How to Build a Good Relationship with Your Professor
- Student Tips
Who can help you most in your college career? Your professors, of course! It's a good idea to get to know them a bit. Why? Your professor is a wealth of information, and not just for the content of the course.
Professors know people who want to hire interns and employees. If you have a good professor student relationship, you can ask for a reference and get your career started on the right track.
They are also industry experts. If your professor is in your desired field, do not hesitate to reach out and ask questions. You never know where that connection can lead!
Need some pointers on connecting with professors? You've come to the right place. Here are six ways how to build a good relationship with your professor:
1. Learn about them
Before you do anything, read your professor's online bio. Most universities and colleges post short bios for each professor. In it, you will find out their specialty area, research interests, publications, and maybe some personal information, like where they went to school, or what they enjoy doing in their free time.
Sometimes they'll have links to their websites, too, where you can get a better sense of the kind of work they do. Check it out.
If this information isn't available, you can run a google search to see what they have written.
Don't stalk. Just learn. There's freely available information out there -- get it.
2. Find out how to address them
Professors vary in how they want to be addressed. Some prefer the formality of a title like Dr., or at least a Ms. or Mr.. Others prefer first names.
When in doubt, your default should be "Professor".
Pay attention to how they introduce themselves to students, too. That's usually a good indicator of what they like to be called.
If your professor feels disrespected by the title you call her or him, you are not likely to develop a strong bond.
Always show respect.
3. Be email savvy
Respect applies to email, too.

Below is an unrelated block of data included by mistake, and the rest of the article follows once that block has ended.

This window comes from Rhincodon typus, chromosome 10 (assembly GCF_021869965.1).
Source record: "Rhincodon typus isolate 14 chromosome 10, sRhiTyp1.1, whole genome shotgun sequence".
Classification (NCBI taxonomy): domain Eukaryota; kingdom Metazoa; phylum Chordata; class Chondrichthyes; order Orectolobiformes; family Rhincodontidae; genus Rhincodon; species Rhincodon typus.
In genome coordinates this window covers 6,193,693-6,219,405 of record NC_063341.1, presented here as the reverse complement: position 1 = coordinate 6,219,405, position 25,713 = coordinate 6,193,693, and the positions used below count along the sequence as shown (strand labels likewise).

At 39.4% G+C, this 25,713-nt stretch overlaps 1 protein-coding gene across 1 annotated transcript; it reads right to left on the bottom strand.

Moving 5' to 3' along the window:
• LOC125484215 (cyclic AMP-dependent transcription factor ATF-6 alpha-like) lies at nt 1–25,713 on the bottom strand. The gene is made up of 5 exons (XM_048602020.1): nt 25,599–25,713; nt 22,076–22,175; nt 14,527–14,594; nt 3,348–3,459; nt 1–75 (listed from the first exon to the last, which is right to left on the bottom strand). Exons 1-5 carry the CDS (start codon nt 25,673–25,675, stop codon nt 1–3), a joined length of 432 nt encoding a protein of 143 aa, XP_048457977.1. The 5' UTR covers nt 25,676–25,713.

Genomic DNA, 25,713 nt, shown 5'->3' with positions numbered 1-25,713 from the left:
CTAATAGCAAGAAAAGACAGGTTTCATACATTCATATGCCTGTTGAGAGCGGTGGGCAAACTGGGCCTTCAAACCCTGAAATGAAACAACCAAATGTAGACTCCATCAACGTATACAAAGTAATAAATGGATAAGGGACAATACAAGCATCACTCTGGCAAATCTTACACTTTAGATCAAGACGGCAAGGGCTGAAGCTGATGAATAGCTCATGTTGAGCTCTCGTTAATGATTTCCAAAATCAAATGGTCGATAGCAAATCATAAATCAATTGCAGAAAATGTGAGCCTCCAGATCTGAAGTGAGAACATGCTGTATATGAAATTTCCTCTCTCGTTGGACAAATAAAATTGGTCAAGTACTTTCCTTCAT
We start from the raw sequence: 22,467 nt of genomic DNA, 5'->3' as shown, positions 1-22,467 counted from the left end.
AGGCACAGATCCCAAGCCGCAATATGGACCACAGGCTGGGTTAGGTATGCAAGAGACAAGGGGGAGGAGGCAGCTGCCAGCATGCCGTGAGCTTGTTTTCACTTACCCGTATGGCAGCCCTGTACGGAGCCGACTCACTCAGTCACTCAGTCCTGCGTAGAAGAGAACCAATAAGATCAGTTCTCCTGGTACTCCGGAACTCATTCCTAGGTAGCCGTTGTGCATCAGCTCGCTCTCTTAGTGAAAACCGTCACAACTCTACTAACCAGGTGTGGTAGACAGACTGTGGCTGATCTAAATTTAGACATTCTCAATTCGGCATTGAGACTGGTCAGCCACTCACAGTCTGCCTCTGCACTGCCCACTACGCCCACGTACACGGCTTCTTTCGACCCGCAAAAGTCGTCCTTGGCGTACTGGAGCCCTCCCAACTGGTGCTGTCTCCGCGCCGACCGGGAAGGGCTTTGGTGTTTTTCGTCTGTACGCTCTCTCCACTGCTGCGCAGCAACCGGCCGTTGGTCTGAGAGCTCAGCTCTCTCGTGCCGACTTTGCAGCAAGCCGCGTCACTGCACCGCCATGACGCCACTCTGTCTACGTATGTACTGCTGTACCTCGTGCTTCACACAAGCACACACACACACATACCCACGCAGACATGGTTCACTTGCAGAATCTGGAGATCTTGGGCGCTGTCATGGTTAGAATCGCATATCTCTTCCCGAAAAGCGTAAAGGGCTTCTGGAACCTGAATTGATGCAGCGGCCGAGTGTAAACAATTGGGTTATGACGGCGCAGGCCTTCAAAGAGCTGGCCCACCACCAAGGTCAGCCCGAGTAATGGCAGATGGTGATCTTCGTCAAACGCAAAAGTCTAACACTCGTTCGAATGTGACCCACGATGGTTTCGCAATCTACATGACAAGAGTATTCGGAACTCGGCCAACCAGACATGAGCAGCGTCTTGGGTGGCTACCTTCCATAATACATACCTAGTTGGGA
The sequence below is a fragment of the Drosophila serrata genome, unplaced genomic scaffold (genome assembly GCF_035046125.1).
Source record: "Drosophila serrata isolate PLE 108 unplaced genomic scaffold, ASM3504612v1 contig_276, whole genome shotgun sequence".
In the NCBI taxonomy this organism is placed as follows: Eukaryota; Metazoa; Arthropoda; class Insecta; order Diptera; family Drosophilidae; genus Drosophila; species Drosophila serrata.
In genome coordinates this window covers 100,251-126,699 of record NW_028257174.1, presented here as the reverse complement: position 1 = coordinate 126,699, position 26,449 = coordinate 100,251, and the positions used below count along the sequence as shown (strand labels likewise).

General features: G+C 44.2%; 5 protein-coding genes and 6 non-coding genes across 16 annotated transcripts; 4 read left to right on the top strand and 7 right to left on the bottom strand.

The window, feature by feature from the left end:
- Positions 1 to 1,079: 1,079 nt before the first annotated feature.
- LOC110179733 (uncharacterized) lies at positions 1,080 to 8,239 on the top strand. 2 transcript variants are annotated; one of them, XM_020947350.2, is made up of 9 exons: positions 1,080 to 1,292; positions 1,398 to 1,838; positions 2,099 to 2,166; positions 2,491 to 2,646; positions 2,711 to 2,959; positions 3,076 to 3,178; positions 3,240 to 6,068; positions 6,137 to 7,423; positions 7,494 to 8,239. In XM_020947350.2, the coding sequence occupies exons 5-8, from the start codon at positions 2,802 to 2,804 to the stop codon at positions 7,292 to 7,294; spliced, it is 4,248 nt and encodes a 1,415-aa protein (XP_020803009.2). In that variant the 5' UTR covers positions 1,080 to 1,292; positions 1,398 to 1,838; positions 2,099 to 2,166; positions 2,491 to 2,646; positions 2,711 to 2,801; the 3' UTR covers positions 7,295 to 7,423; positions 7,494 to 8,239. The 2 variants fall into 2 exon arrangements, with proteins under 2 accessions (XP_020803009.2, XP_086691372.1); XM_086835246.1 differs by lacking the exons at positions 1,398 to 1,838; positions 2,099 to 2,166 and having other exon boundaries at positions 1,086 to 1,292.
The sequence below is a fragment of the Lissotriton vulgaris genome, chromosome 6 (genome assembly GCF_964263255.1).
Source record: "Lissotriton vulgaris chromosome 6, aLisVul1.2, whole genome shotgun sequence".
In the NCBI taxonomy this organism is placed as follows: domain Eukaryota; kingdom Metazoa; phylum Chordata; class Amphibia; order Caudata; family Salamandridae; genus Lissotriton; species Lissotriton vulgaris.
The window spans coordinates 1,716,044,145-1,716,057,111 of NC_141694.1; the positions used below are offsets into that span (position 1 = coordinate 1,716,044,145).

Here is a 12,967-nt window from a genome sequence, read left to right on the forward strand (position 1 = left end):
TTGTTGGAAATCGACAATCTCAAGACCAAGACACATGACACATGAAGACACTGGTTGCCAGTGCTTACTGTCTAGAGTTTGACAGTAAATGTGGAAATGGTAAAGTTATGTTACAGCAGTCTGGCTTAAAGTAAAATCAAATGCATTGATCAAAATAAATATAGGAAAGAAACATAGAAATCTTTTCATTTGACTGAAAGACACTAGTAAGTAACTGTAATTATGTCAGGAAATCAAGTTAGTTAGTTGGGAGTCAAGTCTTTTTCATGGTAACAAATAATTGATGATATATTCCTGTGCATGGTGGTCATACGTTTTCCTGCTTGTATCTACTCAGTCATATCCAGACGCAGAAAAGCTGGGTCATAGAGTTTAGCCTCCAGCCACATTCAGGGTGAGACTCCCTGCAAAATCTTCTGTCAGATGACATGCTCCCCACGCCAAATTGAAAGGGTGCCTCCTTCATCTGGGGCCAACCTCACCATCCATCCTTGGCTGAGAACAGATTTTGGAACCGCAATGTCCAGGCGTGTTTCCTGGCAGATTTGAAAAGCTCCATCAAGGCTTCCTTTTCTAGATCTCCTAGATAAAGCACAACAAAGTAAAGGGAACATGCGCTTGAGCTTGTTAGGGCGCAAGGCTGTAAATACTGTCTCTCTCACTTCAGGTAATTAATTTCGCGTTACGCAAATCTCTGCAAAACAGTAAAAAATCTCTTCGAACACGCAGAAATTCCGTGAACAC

Email is not like texting. Your initial emails to your professor should be short and concise, and relatively formal. Your subject line should be clear. If you want to contact a professor about a meeting, the subject should read something like this: "English 101: Appointment Request." That way your professor knows what to expect.
Remember: you are not sending a note to a friend. Use a salutation. "Hey there!" doesn't work as well as "Dear Professor Jones." Be professional.
In your email, be courteous and clear about what you need. If you need an appointment, ask politely for one. If you need help with an assignment, be clear about that in your subject line and elaborate in a few sentences in the body of your email.
Always end your message with a thank you and your name.
In the beginning, formal is better. Don't loosen your formality until it's obvious that it's ok. Never be impolite!
4. Ask questions...
...But don't ask them for the sake of asking. Be sincere.
This applies to the lecture hall as much to those wise emails you send.
When the professor asks if anyone has any questions at the end of a lecture, raise your hand and ask something thoughtful. Don't ask what's on the test. Ask about the content of the lecture.
Even better? Show you are interested by connecting something in the lecture to something the professor mentioned in an earlier class. Make connections. Ask questions. Be sincere.
5. Show up at office hours
Most colleges and universities require their professors to hold office hours. Make it a point to stop by a few times, even if the first time is just to say hello and to say that you like their course. If you have specific clarification questions about tests or homework, that's a good time to discuss those, too.
If you are curious about your professor, ask them about their research, why they picked this field, or why they became a professor. But -- unless they bring the conversation around to personal issues -- keep it professional.
6. Stay in touch
For those professors with whom you feel an affinity, stay in touch. You never know who they know, who they want to hire, or if they are looking for students.
If you are genuinely interested in a professor's line of work, don't be shy about dropping them a line, keeping them updated on your work, asking to connect on LinkedIn (although do not expect this be accepted), asking for a reference, or saying hello.
If the relationship is sincere, it's a beautiful thing!
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